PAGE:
In pilot studies we demonstrated that DArT data had the potential to resolve relationships among closely related Eucalyptus species (Steane et al., 2011). This level of resolution has always been elusive to eucalypt systematists for various reasons including recent/incomplete speciation and the high incidence of inter-specific hybridisation (Byrne, 2008). To test the efficacy of the partitioned additive Dollo distance at this level of divergence we applied it to a set of DArT data for section Adnataria. The PADD-derived Adnataria phylogeny suggests that the series delimited by Brooker (2000) are not robust groups. However, the lack of bootstrap support and the short branch lengths do not provide us with confidence that PADD analysis of the DArT data has uncovered the “true tree”. Further analyses of this dataset (currently underway) may reveal patterns of variation in other traits (e.g., morphology, physiology, biogeography) that will inform us about the plausibility of this DArT-based phylogeny derived using the PADD algorithm.

With the increasing debate about the appropriateness of the Tree of Life metaphor for many domains of life, it would be timely to attempt to extend the basic Dollo model to incorporate borrowing of traits. Indeed, both the bacterial gene-content example and the Adnataria example are cases where Dollo models that include “borrowing” of traits would be very appropriate. Another avenue to pursue would be the development of consistent distances in the case of multi-state Dollo models (such as discussed by Alekseyenko et al., 2008). With the ever-increasing abundance of genomic data, finding good models for the evolution of complex traits is as appropriate now as it was in the time of Dollo.

Acknowledgments

This research was funded by BH’s ARC Future Fellowship FT100100031 and ARC grant DP0986491 to Brad Potts. This manuscript was completed while DS was a CRN (Collaborative Research Network) research fellow at the University of the Sunshine Coast. VM thanks the Royal Society and the New Zealand Marsden Fund for supporting his visit to New Zealand where work started on this project. Andrzej Kilian helped us understand details of the DArT data processing pipeline. Lars Jermin suggested considering the triangle inequality and additivity properties of our distances. We also acknowledge Mark Robertson for assistance in the field, Sascha Wise for technical laboratory assistance, René Vaillancourt and Brad Potts for academic input, and the Central Science Laboratory at the University of Tasmania for use of their facilites.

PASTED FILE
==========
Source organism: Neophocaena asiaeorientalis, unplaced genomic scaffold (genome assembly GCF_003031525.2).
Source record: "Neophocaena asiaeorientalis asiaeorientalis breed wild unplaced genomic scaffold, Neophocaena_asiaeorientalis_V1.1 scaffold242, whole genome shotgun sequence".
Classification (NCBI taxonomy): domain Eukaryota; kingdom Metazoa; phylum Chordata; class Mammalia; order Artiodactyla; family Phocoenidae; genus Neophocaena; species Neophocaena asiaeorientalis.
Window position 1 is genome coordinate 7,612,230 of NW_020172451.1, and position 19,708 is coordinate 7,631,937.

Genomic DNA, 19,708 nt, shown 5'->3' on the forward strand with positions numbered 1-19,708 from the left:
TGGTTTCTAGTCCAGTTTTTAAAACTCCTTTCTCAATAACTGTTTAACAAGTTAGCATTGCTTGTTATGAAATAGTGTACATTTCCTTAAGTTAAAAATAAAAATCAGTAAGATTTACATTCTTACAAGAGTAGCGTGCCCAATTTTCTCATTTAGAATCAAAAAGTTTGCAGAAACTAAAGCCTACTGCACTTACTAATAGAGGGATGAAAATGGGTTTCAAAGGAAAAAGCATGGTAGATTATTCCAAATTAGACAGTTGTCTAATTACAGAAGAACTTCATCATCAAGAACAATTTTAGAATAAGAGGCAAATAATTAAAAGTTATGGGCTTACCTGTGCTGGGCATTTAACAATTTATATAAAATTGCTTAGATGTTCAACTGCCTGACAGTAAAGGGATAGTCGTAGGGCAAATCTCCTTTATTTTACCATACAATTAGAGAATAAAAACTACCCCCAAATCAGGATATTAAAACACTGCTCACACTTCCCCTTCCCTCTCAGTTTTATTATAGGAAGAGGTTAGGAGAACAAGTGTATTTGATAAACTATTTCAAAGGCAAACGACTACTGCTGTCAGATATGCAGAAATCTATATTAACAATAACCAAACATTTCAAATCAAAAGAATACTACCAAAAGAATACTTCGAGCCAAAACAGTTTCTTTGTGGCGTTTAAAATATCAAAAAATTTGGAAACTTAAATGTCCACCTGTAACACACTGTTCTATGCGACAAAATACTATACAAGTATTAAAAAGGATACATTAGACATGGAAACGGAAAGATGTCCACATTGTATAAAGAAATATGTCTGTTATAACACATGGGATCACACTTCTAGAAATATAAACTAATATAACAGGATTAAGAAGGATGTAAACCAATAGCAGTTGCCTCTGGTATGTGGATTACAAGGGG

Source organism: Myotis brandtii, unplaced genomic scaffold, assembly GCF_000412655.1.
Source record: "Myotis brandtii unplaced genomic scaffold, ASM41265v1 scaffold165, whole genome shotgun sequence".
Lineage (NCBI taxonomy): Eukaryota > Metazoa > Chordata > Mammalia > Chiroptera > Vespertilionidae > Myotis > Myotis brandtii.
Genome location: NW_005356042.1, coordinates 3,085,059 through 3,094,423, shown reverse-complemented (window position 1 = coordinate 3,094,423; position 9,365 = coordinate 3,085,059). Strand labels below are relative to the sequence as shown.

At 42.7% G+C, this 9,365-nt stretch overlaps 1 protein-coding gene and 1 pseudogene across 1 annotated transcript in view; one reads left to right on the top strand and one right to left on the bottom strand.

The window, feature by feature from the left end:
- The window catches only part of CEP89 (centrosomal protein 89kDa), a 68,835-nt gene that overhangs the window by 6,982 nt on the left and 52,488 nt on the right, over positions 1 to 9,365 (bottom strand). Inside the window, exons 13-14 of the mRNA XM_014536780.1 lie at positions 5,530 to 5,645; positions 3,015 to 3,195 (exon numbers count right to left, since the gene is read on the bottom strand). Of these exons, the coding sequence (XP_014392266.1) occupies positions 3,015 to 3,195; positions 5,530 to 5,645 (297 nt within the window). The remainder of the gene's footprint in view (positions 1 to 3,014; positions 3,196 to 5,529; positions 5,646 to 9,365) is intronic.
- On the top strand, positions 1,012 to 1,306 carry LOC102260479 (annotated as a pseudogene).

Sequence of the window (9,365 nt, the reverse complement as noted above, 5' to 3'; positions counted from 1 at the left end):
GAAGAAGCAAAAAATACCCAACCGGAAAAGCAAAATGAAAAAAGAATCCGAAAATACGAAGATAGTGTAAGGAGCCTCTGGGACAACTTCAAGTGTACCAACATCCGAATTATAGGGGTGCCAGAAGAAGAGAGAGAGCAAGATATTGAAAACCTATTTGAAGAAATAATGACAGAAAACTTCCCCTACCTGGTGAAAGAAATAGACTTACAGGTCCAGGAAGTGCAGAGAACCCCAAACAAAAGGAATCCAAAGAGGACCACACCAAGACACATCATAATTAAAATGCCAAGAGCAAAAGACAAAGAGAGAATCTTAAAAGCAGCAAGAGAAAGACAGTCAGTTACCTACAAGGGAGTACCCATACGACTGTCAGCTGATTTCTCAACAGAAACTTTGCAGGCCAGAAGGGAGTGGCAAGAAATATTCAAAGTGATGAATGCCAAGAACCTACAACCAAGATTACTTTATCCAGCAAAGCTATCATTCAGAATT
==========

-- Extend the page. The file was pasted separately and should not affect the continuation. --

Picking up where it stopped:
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Tables

Distance DICE LogJaccard LogDICE LogDet ADD
A:10 A:00111 A:001 A:00101 A:011
Alignment: B:01 B:11001 B:111 B:00011 B:101
C:11 C:11111 C:011 C:00001 C:111
1 log(5)=1.61 log(2)=0.69 log(6)=1.79 log(4)=1.39
2/3 2 log(5/3)=1.02 log(1.5)+log(1.25)=0.63 log(8/3)=0.98 2 log(1.5)=0.81
Table 1: Counterexamples to the Triangle Inequality
Distance Hamming Jaccard DICE LogJaccard LogDICE Nei-Li LogDet ADD
Triangle ineq. Yes Yes No No No Unknown No No
Additive No No No Unknown Unknown Unknown Yes Yes

a: Hamming 1950; b: Lipkus 1999; c: Lake 1994

Table 2: Summary of the mathematical properties of the distances tested in this paper.
Method incl1 excl1 incl2 excl2 all p2inc p2exc p_all
LogDet n/a 0.0624(15) 0.3472(227) 0.1313(64) 0.0824(273) 0.2616(121) 0.1242(42) 0.0950(63)
Hamming 0.1204(51) 0.1047(35) 0.1008(59) 0.0857(37) 0.0370(121) 0.0966(36) 0.0931(28) 0.0457(26)
Jaccard 0.0649(22) 0.0699(19) 0.0508(25) 0.0578(21) 0.0665(220) 0.0600(17) 0.0679(16) 0.0512(30)
DICE 0.0435(10) 0.0464(7) 0.0246(7) 0.0288(5) 0.0381(125) 0.0347(4) 0.0402(3) 0.0231(9)
Nei-Li 0.0549(16) 0.0541(11) 0.0438(20) 0.0405(11) 0.0011(2) 0.0398(7) 0.0446(6) 0.0168(4)
LogDICE 0.0497(14) 0.0495(9) 0.0363(15) 0.0337(8) 0.0006 0.0362(5) 0.0398(3) 0.0140(2)
LogJaccard 0.0406(9) 0.0416(5) 0.0230(6) 0.0222(1) 0.0017(4) 0.0293(2) 0.0329(0) 0.0117
ADD 0.0241 0.0308 0.0303(11) 0.0269(4) 0.0006 0.0273(1) 0.0326 0.0139(2)
PADD 0.0241 0.0308 0.0146 0.0206 0.0082(25) 0.0260 0.0354(1) 0.0341(17)
DolloP 0.0396 0.0363 0.0236 0.0228 0.0004 0.0245 0.0296 0.0074